President-elect Donald Trump turned his hot Twitter light on Maine on Thursday, backing L.L. Bean and company heiress Linda Bean after her donations to a pro-Trump committee led to an effort from progressives to boycott the outfitter.
But though her donation to the pro-Trump group has drawn global attention, it is relatively minor in the context of Bean’s past political activity in Maine, Bean, a Republican congressional candidate in 1988 and 1992, has given more than $580,000 to political candidates and causes since 1996. Before donating to the pro-Trump effort, she had given money to the 2016 presidential campaigns of Sen. Rand Paul and Carly Fiorina.
The committee she gave to was also a modest operation, spending most of a total of $67,000 on pro-Trump ads, including one that featured Ann LePage, the wife of Maine Gov. Paul LePage, saying Trump is “blunt, just like my husband, but he gets things done.”
The boycott call came last week from Grab Your Wallet after Bean was named in a report by the Associated Press on the Federal Election Commission’s finding that Bean contributed $30,000 to Making America Great Again LLC, a political action committee limited to taking just $5,000 in donations from one person.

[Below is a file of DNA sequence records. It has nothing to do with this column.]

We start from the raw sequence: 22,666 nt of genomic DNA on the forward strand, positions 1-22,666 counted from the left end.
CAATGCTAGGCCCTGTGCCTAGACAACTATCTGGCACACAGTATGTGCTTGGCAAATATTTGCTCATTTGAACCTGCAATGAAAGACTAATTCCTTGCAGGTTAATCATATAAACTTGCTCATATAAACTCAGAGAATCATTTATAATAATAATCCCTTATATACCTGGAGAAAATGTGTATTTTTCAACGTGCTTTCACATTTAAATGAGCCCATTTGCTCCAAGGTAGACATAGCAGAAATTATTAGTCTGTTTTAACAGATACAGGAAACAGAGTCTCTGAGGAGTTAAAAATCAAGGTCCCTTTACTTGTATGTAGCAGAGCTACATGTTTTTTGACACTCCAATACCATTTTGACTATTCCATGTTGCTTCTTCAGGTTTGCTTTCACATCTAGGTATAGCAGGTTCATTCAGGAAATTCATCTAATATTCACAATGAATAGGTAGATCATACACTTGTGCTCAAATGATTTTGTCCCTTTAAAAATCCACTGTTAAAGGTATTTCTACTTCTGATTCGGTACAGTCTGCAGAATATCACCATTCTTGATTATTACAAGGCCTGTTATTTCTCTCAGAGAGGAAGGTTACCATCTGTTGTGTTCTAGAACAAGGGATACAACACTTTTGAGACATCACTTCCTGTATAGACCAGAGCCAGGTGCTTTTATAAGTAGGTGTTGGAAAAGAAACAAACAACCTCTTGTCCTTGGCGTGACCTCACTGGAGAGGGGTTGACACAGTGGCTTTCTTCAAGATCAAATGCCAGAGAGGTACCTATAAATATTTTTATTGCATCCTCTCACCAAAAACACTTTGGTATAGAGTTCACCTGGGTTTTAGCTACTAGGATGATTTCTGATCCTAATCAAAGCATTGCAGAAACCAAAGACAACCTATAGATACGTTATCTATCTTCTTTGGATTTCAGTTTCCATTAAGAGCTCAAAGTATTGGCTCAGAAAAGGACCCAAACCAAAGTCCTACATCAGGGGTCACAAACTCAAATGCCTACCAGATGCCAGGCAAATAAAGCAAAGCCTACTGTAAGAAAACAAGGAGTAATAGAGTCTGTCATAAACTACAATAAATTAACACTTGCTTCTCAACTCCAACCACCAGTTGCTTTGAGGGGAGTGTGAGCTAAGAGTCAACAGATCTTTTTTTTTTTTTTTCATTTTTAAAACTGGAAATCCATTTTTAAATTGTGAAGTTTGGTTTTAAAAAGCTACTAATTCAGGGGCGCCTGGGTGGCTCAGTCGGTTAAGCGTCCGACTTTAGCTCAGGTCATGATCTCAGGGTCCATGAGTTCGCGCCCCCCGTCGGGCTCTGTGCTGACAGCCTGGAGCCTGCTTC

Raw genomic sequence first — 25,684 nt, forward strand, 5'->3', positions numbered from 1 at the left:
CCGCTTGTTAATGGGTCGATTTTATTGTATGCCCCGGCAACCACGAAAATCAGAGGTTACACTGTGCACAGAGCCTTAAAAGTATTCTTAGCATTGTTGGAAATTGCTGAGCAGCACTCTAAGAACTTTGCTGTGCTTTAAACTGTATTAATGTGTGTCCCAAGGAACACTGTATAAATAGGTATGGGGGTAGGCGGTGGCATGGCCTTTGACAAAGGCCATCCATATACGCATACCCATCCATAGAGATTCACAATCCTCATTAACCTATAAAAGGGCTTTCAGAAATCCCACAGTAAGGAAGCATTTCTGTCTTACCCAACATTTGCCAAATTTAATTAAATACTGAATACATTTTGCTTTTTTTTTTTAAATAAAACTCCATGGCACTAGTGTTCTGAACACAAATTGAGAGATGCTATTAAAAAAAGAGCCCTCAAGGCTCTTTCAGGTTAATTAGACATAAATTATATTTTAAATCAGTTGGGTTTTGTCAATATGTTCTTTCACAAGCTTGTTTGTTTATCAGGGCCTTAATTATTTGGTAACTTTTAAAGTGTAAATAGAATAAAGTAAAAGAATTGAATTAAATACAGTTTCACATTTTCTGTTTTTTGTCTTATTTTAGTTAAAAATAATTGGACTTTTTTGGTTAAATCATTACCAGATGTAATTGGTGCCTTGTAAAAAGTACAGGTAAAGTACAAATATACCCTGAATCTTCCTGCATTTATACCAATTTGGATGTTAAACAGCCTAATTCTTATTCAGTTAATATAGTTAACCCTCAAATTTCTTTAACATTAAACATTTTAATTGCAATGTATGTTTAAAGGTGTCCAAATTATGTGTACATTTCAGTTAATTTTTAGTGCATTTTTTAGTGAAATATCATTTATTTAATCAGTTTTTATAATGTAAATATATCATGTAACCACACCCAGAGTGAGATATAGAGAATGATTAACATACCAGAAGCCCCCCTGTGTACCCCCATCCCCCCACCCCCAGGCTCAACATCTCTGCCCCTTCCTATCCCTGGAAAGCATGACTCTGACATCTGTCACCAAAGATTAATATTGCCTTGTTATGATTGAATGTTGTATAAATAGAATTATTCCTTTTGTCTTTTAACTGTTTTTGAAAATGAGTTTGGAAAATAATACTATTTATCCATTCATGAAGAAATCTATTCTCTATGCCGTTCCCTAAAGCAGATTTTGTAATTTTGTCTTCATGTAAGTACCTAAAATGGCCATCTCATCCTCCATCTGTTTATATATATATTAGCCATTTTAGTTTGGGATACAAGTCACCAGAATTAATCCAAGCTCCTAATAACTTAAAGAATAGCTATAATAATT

The committee also told the AP that it had intended to file as a “super PAC,” which can raise unlimited amounts of money, but it didn’t in error. It re-filed with the FEC this week, saying it should be one, changing its name to Making Maine Great Again and changing the attribution of some donations.
Most of the committee’s money — just over $44,000 — went to a company controlled by conservative radio host Ray Richardson, a LePage ally who booked cable TV and radio ads with it. The group also ran an $8,000 Facebook ad campaign and bought signs.
L.L. Bean responded to the boycott call on Sunday, saying “we stay out of politics” and that Linda Bean is just one member of a 10-person board, looking like it wanted to stay out of the political fray.
But Trump’s tweet thanking Bean for her “great support and courage” and urging people to “buy L.L.Bean” reinvigorated the story, also raising concerns over his leveraging his power to boost a private company that may not have wanted his help and had nothing to do with the minor political operation that helped Trump in Maine.